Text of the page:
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April 1, 2003

Victory for big drug makers
MPs shelve review of policy that helps keep generic rivals off the market
By Glen McGregor

With pharmaceutical company lobbyists watching closely, the House of Commons industry committee yesterday voted to shelve a review of the drug patents law that had been recommended by the Romanow Commission.

Two Liberal MPs were brought in as alternate committee members to defeat the motion to study the patent medicine regulations that allow brand-name companies to sue to keep lower-priced generic versions of drugs off the market.

The committee had agreed last year to review the law, a move that the generic industry considered a major victory, but opponents pushed the issue down the agenda until June -- after the House is likely to break for the summer -- and effectively ended any planned review.

In his report on the health care system, Roy Romanow said last year that the government should consider overhauling the Patent Medicines (Notice of Compliance) Regulations.

The regulations block Health Canada from approving a generic drug for up to two years if there is any allegation of patent infringement. By filing sequential patents on minor improvements on a drug and then alleging infringement on each, brand-name companies can "evergreen" the market for a drug long after its original 20-year patent expires. The industry says the patent regime is necessary to foster innovation of new medicines.

Canada and the U.S. are the only countries to give such a legal privilege to drug companies, but U.S. President George W. Bush last year indicated he wants the law changed to end the gaming of drug patents by the brand-name companies.

Canada's patent drug law was enacted in the last days of Brian Mulroney's Conservative government and has been jealously guarded by Quebec MPs from all parties. Most of the brand-name companies are clustered on the island of Montreal.

Ontario Liberal MP Dan McTeague tried to get the patent law issue back on the table by bringing a motion before the committee to review the law next month. But Liberals Marlene Jennings and Lynn Myers showed up as alternates at the meeting yesterday and voted with six Opposition MPs to defeat the motion, which had support from seven Liberals.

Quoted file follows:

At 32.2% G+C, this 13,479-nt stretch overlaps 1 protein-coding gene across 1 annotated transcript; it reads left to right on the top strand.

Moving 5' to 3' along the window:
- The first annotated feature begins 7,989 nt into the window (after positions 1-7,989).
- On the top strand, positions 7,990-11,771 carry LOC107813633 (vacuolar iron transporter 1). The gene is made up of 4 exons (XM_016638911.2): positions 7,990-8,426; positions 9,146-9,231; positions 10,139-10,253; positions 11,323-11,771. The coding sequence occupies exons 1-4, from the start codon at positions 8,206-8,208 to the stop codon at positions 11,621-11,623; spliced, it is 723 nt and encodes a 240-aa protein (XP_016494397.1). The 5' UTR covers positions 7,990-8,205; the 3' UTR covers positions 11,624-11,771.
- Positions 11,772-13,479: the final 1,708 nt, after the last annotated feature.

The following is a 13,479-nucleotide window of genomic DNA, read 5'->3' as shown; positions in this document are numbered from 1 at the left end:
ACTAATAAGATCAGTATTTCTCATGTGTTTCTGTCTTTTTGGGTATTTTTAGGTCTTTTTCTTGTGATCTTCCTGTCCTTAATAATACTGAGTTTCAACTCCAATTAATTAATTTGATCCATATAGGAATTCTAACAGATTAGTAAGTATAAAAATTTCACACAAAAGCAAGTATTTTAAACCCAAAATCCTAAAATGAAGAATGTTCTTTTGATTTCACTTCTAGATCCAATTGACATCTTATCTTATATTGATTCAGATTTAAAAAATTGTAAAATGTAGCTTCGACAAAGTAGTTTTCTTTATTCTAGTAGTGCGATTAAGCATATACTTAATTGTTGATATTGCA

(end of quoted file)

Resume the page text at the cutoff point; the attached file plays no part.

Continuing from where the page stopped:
Representatives from brand-name drug companies AstraZeneca, Glaxo Smith Kline, and the industry lobby group Rx & D were on hand for the vote to bolster opposition.

Afterwards, an angry Mr. McTeague denounced his party colleagues as "ignorant" for their unwillingness to study the law. "Obviously, they don't care about what Roy Romanow said, or what President Bush said," he charged. Canadian consumers are "being fleeced" because delays in getting generics to market keep drug prices high, he said.

Mr. Myers said he voted against the reviewing the law because he believes the current regime is working well.

-- The End --

Response:

=====================================================

When Dan McTeague said his Liberal colleagues were “ignorant” for their
unwillingness to study the patent issue, he was 100% correct.

The reality is that Medicare is sustainable. It is the out-of-control brand-name
prescription drug costs that are not!

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  MEDICARE  FACTOID:

     Increase in total health spending as a percentage
     of GDP for Canada from 1985 to 2000:     0.8 %

     Increase in prescription drug costs in Canada from
     1985 to 2000 (unadjusted):                      344 %

   Source: Canadian Institute for Health Information

   On the Web: http://www.healthcoalition.ca/drug-costs.pdf